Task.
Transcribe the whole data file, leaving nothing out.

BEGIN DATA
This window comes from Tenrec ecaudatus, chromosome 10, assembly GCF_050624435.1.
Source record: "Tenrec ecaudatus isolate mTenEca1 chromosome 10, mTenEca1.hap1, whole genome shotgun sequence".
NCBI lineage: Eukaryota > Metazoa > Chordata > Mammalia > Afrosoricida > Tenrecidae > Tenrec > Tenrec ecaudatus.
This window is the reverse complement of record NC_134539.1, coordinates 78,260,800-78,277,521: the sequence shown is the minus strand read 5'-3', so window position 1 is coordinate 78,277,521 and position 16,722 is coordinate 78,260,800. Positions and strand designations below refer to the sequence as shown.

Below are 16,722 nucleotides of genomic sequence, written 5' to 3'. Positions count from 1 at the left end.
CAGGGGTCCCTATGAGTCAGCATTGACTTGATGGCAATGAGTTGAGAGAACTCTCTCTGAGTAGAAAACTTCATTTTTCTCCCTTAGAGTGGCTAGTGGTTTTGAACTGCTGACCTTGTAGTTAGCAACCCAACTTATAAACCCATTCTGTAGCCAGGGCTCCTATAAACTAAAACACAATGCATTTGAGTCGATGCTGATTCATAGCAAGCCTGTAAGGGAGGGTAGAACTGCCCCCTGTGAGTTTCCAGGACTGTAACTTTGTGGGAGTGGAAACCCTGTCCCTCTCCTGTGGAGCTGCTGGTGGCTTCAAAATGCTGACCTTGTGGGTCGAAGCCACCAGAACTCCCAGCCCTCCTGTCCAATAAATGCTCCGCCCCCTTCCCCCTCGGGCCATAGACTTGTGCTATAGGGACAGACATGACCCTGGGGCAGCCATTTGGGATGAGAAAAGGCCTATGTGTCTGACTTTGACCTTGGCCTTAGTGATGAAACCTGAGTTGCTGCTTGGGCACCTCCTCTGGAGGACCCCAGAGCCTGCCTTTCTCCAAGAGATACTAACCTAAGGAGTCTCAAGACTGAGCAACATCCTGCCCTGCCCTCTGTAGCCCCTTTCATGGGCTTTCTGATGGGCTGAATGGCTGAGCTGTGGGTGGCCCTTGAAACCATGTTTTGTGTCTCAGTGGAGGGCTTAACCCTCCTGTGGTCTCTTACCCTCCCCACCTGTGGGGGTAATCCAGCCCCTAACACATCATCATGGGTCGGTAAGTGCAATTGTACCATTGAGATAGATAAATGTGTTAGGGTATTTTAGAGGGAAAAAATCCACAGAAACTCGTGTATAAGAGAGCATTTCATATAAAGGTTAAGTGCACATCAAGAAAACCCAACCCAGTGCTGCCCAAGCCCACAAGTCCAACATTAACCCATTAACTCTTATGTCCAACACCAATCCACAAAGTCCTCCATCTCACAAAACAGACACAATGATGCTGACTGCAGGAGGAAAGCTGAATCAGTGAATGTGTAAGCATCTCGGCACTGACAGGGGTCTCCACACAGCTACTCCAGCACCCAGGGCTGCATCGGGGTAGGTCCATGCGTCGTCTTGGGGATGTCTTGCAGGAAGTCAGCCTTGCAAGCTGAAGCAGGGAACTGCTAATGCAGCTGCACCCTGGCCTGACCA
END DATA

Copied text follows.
This window comes from Tenrec ecaudatus, chromosome 10, assembly GCF_050624435.1.
Source record: "Tenrec ecaudatus isolate mTenEca1 chromosome 10, mTenEca1.hap1, whole genome shotgun sequence".
NCBI lineage: Eukaryota > Metazoa > Chordata > Mammalia > Afrosoricida > Tenrecidae > Tenrec > Tenrec ecaudatus.
This window is the reverse complement of record NC_134539.1, coordinates 78,260,800-78,277,521: the sequence shown is the minus strand read 5'-3', so window position 1 is coordinate 78,277,521 and position 16,722 is coordinate 78,260,800. Positions and strand designations below refer to the sequence as shown.

Below are 16,722 nucleotides of genomic sequence, written 5' to 3'. Positions count from 1 at the left end.
CAGGGGTCCCTATGAGTCAGCATTGACTTGATGGCAATGAGTTGAGAGAACTCTCTCTGAGTAGAAAACTTCATTTTTCTCCCTTAGAGTGGCTAGTGGTTTTGAACTGCTGACCTTGTAGTTAGCAACCCAACTTATAAACCCATTCTGTAGCCAGGGCTCCTATAAACTAAAACACAATGCATTTGAGTCGATGCTGATTCATAGCAAGCCTGTAAGGGAGGGTAGAACTGCCCCCTGTGAGTTTCCAGGACTGTAACTTTGTGGGAGTGGAAACCCTGTCCCTCTCCTGTGGAGCTGCTGGTGGCTTCAAAATGCTGACCTTGTGGGTCGAAGCCACCAGAACTCCCAGCCCTCCTGTCCAATAAATGCTCCGCCCCCTTCCCCCTCGGGCCATAGACTTGTGCTATAGGGACAGACATGACCCTGGGGCAGCCATTTGGGATGAGAAAAGGCCTATGTGTCTGACTTTGACCTTGGCCTTAGTGATGAAACCTGAGTTGCTGCTTGGGCACCTCCTCTGGAGGACCCCAGAGCCTGCCTTTCTCCAAGAGATACTAACCTAAGGAGTCTCAAGACTGAGCAACATCCTGCCCTGCCCTCTGTAGCCCCTTTCATGGGCTTTCTGATGGGCTGAATGGCTGAGCTGTGGGTGGCCCTTGAAACCATGTTTTGTGTCTCAGTGGAGGGCTTAACCCTCCTGTGGTCTCTTACCCTCCCCACCTGTGGGGGTAATCCAGCCCCTAACACATCATCATGGGTCGGTAAGTGCAATTGTACCATTGAGATAGATAAATGTGTTAGGGTATTTTAGAGGGAAAAAATCCACAGAAACTCGTGTATAAGAGAGCATTTCATATAAAGGTTAAGTGCACATCAAGAAAACCCAACCCAGTGCTGCCCAAGCCCACAAGTCCAACATTAACCCATTAACTCTTATGTCCAACACCAATCCACAAAGTCCTCCATCTCACAAAACAGACACAATGATGCTGACTGCAGGAGGAAAGCTGAATCAGTGAATGTGTAAGCATCTCGGCACTGACAGGGGTCTCCACACAGCTACTCCAGCACCCAGGGCTGCATCGGGGTAGGTCCATGCGTCGTCTTGGGGATGTCTTGCAGGAAGTCAGCCTTGCAAGCTGAAGCAGGGAACTGCTAATGCAGCTGCACCCTGGCCTGACCA